“…San Francisco is trying to apply the model used in London in 2012. The games there were concentrated primarily in existing, temporary or shrinkable facilities and ended with a surplus…”
But that’s wrong, wrong, wrong.
“The overall budget for the London Olympics submitted in the bid to the International Olympic Committee was £2.4bn.” [In Yankee Dollars, that’s $4 billion-something.]
£9.29bn [In Yankee Dollars, that’s in the area of $14 billion-something.]
So, how can the boosters of London 2012 claim to have come in “under-budget?” Well, it’s because they simply boosted the budget almost 300% to get it above what they ended up spending, you know, Hollywood accounting* style:
“The budget was revised upwards after taking into account previously overlooked costs such as VAT, increased security… Addressing the original bid budget of £2.4bn, Sports Minister Hugh Robertson said there was a “recognition right from the word go that figure would have to change dramatically on the basis of delivering the Games”
Now let’s hear from San Francisco Mayor Willie Brown, to explain things for us:
“News that the Transbay Terminal is something like $300 million over budget should not come as a shock to anyone. We always knew the initial estimate was way under the real cost. Just like we never had a real cost for the Central Subway or the Bay Bridge or any other massive construction project. So get off it. In the world of civic projects, the first budget is really just a down payment. If people knew the real cost from the start, nothing would ever be approved. The idea is to get going. Start digging a hole and make it so big, there’s no alternative to coming up with the money to fill it in.”
Also, how is building temporary stadia (stadiums?) cheaper than building permanent structures? Oh, it’s not, but at least the IOC won’t have to deal with crumbling infrastructure as an icon of the 2024 Summer Games? So, you build a white elephant, then tear it down, and then it’s like it wasn’t even there? OK fine.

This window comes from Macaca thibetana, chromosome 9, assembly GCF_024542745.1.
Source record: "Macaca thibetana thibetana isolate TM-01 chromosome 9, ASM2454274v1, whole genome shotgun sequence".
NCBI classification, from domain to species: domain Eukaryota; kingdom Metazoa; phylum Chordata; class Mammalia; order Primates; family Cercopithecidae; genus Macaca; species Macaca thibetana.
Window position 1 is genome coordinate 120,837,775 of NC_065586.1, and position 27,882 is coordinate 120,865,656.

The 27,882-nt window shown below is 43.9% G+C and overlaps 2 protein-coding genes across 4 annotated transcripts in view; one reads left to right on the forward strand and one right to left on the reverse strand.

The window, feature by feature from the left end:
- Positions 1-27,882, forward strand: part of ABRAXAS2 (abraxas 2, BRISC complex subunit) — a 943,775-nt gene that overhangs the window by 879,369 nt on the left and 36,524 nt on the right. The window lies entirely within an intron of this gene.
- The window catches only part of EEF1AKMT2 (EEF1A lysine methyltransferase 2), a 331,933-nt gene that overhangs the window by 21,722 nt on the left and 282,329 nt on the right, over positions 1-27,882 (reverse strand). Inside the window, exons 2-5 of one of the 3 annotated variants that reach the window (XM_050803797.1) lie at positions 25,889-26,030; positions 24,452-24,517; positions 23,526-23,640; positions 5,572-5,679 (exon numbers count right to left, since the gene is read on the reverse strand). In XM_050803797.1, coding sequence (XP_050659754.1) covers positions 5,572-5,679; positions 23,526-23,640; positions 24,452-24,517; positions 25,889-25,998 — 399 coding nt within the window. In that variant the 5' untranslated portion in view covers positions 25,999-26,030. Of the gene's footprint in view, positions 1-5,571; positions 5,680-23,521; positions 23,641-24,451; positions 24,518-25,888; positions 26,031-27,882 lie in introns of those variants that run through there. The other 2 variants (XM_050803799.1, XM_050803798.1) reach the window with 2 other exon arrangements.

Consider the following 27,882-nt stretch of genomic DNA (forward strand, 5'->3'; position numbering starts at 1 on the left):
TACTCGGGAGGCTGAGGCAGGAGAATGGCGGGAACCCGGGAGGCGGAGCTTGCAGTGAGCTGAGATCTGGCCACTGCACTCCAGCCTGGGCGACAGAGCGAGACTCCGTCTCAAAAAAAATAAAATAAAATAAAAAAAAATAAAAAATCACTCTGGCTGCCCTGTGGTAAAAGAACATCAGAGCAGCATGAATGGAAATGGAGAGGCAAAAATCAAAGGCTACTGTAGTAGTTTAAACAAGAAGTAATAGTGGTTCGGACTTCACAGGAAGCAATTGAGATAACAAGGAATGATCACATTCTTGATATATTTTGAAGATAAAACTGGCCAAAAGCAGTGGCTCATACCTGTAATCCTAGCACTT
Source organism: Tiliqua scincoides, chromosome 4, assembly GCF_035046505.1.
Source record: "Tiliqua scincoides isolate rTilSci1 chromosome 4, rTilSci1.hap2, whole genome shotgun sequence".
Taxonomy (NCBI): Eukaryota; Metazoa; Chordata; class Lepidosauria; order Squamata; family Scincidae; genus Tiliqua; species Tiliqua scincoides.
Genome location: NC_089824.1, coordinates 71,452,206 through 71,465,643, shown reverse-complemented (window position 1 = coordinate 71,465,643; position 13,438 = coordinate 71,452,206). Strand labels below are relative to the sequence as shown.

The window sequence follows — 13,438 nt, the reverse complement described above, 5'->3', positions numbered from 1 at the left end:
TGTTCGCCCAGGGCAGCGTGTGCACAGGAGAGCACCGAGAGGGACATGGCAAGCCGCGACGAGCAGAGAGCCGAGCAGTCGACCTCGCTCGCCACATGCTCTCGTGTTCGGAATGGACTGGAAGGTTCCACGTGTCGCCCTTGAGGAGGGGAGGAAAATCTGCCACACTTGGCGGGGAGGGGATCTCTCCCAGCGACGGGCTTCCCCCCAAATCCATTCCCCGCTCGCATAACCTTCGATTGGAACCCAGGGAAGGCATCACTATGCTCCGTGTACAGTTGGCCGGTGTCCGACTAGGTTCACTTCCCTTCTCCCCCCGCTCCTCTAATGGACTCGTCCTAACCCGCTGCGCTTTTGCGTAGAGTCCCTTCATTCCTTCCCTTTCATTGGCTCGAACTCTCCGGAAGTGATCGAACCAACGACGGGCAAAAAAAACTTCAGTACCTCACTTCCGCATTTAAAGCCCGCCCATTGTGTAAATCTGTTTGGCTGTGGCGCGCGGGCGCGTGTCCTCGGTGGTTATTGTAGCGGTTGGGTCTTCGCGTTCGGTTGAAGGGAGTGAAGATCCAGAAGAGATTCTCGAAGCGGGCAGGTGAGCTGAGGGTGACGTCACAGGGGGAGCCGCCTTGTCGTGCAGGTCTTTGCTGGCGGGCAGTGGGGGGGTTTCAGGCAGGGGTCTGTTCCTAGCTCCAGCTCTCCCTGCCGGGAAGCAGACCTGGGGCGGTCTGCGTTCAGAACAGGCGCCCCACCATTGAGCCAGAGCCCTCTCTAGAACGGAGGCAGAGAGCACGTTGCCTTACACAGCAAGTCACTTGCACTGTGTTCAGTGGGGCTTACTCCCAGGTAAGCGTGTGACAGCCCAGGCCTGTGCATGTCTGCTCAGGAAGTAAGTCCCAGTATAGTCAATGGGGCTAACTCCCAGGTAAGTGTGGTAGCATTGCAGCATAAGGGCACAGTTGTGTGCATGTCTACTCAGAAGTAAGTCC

I’ll tell you, there’s no way the IOC will agree to an Olympics in the Bay Area without taxpayers being on the hook for overruns. No way. The last time an Olympic City made a good deal was 1984, when Los Angeles didn’t really have to compete with a host of other potential host cities around the world. Just look at what the Mayor of Chicago had to agree to in order to just be considered for the 2016 Games. (Yes, he talked about insurance policies, actual policies from insurance companies, but those wouldn’t have worked out either, for various reasons, the taxpayers of Illinois would have been on the hook for billions, had Chicago “won” the right to host.)
Do you know what SFGov considers leadership to be? Something like this, something like what Chris Columbus showed on his First Voyage:
“Columbus kept two logs of the distance traveled. The one he showed to the crew showed they had not gone as far as Columbus believed. He did not want them to think that they were too far from home.
See how that works? If you’re honest with people, then you’ll never get anywhere So that’s why lying is necessary, the SFGov people feel. The problem is the question of whether The Journey is a good idea in the first place. IMO, they should say, sure, this will cost us an extra $10 billion or so in cost overruns, but here’s why it’ll be worth it.
Oh, and this is just in, here’s Mike Sugerman:
If you do the math, our odds of “winning” the title of sole potential U.S. host of the 2024 Olympics are about 17%. (These Vegas odds certainly square with my understanding. IRL, the IOC hates, just hates, the idea of having Washington DC host, and IRL, the USOC is frightened, is horrified, of fractious Bay Area politics, and, frankly, Larry Baer is the last person you want herding cats, if said cats include any city in the South Bay, where, frankly, his name is mud.)
That’s your 2024 Olympics Update.
*In Hollywood, the goal is to make a profitable venture appear to be unprofitable, the better to lower costs for the studio. OTOH, in the world of the Olympics, the goal is to show a “profit” even though expenses exceeded income.